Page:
No business like snow business

March 31, 2017

 

It was 42 seconds of pure pantomime. That was pretty much the consensus shortly after footage of Venezuelan skier Adrian Solano taking to the slopes in the Nordic world ski championships in Finland surfaced online.


After the starter’s whistle sounded, Solano, decked out in an orange ski suit, was shown losing his balance and landing rather spectacularly on his backside. Trying to get back up the slope, Solano put one ski awkwardly in front of the other before tumbling over again, as other skiers raced down the hill past him and, presumably, over the finish line.


Of course, the first question anyone watching that footage would have asked themselves was: “Is this a joke?” 


But it wasn’t a joke. Not to Solano, anyway. The athlete (who worked as a cook) had been training hard for the event, except never on actual snow. 


As he told local Venezuelan media, he learned to ski on wheels in his hometown of Maracay and dreamed of competing abroad. But when Solano turned up at Paris’ Charles De Gaulle airport with the equivalent of just under $A40, his story of being a world-class skier wasn’t believed so he was sent back home.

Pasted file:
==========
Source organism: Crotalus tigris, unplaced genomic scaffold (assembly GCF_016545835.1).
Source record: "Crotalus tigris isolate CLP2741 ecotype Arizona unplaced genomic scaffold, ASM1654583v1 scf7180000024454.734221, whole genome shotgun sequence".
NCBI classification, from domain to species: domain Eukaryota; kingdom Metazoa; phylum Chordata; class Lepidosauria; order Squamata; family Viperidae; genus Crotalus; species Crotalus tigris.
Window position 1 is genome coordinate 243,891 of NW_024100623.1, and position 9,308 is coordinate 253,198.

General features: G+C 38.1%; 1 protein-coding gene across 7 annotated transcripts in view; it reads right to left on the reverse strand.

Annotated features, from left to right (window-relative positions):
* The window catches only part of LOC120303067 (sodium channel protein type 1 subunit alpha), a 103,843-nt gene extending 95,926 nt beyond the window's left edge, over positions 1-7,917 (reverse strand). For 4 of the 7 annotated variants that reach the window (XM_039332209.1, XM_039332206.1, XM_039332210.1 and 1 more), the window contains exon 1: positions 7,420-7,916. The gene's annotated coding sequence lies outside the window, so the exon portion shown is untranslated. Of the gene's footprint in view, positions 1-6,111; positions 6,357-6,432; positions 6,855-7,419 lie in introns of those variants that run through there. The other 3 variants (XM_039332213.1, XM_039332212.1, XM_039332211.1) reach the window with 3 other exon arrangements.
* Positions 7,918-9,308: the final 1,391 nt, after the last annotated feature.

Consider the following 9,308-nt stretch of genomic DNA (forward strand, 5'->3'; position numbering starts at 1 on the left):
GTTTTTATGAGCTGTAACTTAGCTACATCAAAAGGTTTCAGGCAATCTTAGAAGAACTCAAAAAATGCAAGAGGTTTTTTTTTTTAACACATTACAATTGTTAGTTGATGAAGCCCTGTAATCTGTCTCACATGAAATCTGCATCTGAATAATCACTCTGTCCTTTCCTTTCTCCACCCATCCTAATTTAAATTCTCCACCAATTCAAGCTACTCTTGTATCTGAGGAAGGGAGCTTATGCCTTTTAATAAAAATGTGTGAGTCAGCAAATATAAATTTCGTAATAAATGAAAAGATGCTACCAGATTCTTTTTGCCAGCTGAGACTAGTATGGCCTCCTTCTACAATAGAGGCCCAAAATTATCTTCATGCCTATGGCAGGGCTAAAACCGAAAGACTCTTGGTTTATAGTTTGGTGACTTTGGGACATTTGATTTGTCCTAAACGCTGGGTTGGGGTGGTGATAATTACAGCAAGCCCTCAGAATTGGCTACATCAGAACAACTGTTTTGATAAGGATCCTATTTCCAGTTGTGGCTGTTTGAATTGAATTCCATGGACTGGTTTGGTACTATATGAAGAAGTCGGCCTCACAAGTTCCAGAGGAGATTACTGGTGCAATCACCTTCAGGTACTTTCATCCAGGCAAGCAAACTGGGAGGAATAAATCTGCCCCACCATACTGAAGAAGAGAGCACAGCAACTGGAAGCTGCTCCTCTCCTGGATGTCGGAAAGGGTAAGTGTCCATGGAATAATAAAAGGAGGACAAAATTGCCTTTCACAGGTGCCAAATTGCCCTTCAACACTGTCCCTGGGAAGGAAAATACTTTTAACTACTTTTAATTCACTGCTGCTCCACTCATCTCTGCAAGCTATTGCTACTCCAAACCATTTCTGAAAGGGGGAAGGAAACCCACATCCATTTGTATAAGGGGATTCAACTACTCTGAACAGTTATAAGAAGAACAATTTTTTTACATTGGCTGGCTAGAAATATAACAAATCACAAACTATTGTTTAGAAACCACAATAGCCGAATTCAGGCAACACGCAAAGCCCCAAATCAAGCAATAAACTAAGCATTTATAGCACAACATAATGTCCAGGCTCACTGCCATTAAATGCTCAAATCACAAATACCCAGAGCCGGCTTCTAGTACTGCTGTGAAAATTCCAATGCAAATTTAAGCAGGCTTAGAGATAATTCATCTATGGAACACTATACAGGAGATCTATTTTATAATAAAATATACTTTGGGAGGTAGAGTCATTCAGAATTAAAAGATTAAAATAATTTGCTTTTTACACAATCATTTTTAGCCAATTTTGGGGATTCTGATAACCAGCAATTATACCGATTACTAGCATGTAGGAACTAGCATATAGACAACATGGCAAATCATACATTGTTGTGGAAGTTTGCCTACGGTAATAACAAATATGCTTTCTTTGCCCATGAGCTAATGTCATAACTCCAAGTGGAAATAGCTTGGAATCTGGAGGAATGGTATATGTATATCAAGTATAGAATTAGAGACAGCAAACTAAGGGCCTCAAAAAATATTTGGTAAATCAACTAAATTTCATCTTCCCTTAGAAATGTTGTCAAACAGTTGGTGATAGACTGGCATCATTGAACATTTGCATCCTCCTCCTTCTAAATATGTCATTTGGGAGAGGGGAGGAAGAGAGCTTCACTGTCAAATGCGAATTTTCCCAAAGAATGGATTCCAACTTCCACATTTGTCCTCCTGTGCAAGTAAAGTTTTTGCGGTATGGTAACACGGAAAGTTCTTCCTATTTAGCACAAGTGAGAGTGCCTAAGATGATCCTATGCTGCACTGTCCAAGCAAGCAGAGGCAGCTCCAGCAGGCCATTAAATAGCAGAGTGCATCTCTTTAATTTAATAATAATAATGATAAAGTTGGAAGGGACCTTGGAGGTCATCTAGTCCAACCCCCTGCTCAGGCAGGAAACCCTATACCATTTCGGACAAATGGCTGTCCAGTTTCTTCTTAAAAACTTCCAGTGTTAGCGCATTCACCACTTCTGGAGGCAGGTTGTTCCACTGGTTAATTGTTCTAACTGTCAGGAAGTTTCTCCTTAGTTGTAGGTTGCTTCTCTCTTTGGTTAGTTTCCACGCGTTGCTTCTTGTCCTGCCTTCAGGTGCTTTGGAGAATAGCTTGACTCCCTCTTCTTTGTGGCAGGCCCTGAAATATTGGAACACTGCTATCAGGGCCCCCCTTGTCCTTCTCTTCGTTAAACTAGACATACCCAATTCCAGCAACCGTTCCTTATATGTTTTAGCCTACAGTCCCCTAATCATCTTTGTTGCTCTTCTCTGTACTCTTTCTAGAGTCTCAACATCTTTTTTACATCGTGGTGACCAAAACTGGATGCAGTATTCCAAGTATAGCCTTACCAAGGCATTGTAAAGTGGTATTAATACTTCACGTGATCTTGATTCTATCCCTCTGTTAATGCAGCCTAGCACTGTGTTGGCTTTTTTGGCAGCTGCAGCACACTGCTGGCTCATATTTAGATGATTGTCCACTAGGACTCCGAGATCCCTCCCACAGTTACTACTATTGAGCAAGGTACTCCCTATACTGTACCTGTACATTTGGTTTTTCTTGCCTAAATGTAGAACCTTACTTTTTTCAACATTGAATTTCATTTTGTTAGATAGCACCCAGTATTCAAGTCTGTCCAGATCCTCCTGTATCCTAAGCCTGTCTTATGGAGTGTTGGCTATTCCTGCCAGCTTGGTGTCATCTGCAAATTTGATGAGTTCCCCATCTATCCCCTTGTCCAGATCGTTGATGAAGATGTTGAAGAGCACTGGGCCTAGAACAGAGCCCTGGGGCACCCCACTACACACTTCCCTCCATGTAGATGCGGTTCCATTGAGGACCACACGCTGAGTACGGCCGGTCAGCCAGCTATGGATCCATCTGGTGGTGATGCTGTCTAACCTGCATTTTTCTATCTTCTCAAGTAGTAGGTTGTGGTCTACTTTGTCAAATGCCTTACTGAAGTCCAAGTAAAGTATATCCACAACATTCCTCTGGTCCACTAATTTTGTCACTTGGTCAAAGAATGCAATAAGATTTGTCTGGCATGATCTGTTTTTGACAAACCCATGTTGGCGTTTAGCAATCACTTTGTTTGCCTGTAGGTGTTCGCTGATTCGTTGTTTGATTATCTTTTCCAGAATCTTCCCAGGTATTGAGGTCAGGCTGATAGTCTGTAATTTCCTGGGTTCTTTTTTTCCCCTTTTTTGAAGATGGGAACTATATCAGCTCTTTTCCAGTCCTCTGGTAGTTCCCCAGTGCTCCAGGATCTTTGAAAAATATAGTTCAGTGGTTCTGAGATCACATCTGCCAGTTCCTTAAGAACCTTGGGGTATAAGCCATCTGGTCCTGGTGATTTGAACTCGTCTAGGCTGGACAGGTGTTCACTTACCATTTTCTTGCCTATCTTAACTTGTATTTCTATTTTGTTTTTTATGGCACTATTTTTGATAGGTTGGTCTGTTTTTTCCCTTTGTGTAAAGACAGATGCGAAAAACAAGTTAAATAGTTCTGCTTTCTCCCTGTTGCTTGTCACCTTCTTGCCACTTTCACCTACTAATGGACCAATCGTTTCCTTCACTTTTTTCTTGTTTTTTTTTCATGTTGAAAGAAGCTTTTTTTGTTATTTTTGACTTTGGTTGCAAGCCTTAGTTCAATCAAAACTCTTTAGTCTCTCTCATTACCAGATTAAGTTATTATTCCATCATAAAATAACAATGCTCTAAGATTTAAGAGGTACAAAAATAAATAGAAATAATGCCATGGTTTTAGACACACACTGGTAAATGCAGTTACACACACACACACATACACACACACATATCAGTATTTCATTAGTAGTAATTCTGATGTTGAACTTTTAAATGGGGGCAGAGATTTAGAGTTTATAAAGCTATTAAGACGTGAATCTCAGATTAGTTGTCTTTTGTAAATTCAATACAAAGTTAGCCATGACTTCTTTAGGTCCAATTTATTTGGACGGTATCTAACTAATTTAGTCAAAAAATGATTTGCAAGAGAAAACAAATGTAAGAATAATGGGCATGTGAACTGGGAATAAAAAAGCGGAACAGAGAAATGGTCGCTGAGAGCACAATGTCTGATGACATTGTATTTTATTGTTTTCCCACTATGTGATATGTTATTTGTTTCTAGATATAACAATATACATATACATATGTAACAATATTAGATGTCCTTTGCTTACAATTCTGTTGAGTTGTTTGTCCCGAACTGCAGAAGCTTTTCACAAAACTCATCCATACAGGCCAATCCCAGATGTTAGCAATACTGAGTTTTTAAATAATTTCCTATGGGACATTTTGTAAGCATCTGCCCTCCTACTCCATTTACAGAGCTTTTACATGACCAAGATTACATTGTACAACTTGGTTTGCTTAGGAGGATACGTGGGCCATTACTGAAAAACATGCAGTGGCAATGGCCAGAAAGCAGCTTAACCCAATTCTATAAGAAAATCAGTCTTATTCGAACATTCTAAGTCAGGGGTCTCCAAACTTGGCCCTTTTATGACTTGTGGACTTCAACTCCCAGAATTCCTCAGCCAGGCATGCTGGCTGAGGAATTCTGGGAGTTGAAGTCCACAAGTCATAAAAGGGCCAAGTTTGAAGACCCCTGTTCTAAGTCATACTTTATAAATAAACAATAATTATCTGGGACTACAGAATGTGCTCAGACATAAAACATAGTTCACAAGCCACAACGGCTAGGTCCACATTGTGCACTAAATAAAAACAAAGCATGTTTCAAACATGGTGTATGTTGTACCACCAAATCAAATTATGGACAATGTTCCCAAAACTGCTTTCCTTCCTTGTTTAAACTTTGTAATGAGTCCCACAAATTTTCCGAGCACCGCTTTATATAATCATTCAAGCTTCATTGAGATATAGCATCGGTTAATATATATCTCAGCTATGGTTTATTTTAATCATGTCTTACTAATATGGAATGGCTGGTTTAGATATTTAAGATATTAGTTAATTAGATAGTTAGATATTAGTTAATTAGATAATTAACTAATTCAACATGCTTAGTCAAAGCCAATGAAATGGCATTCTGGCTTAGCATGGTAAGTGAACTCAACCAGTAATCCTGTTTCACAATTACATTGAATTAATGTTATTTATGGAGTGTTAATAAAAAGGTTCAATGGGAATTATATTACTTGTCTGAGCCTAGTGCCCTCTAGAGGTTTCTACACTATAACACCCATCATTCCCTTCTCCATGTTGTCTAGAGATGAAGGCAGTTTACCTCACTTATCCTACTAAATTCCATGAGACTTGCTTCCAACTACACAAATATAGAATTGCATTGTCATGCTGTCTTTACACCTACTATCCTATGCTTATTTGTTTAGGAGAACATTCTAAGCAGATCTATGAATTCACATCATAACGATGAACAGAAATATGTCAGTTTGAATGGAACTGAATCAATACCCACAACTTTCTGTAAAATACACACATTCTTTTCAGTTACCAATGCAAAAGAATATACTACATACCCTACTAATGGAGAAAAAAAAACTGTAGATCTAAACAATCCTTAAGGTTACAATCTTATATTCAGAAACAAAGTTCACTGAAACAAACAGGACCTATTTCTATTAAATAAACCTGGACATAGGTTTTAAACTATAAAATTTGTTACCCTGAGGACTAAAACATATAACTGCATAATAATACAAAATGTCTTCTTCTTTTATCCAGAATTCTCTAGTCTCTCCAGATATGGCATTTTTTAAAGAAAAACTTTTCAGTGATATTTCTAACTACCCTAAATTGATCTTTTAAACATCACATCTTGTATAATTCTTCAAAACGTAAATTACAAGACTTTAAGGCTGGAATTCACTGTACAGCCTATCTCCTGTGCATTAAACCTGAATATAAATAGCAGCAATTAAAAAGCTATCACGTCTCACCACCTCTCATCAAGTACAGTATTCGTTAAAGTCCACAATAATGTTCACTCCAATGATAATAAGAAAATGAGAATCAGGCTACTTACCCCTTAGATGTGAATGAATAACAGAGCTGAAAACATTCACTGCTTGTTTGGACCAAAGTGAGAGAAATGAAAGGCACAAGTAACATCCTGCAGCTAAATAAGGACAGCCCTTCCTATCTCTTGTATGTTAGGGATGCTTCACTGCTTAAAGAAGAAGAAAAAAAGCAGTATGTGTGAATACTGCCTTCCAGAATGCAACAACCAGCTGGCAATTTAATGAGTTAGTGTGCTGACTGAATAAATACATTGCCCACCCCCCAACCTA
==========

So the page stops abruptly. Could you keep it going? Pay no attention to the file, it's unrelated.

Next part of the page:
Finnish TV personality Aleksi Valavuori got wind of Solano’s plight and set up a crowdfunding campaign to fund another flight. Less than 12 hours after arriving back in Helsinki, Solano was competing in his first international cross-country event.


“It was my first experience on skis on snow in my life,” he said. “I was scared.”


Watching from the sidelines, Valavuori began to realise something was not quite right and that Solano actually couldn’t ski. It was then that he experienced something of an epiphany. 


“The longer it went on, the more he became a hero,” he said.


As for Solano, whose look of utter dejection only lifts the moment he finally crosses the finish line, he can hold his head high.


“I fell and did not give up,” he says. “Not everyone gets up, but I got up more than 30 times.”


You might have heard of the term the “good fight”. It comes from a verse in the Bible: “I have fought the good fight, I have finished the race, I have kept the faith,” (2 Timothy chapter verse 4, verse 7). Note that the emphasis is on striving forwards and facing adversity (even if the ‘fight’ is only with ourselves). 


Adrian Solano will never be remembered as a great skier, but in choosing to focus on getting up rather than falling down, he became someone we could all look up to. 

 

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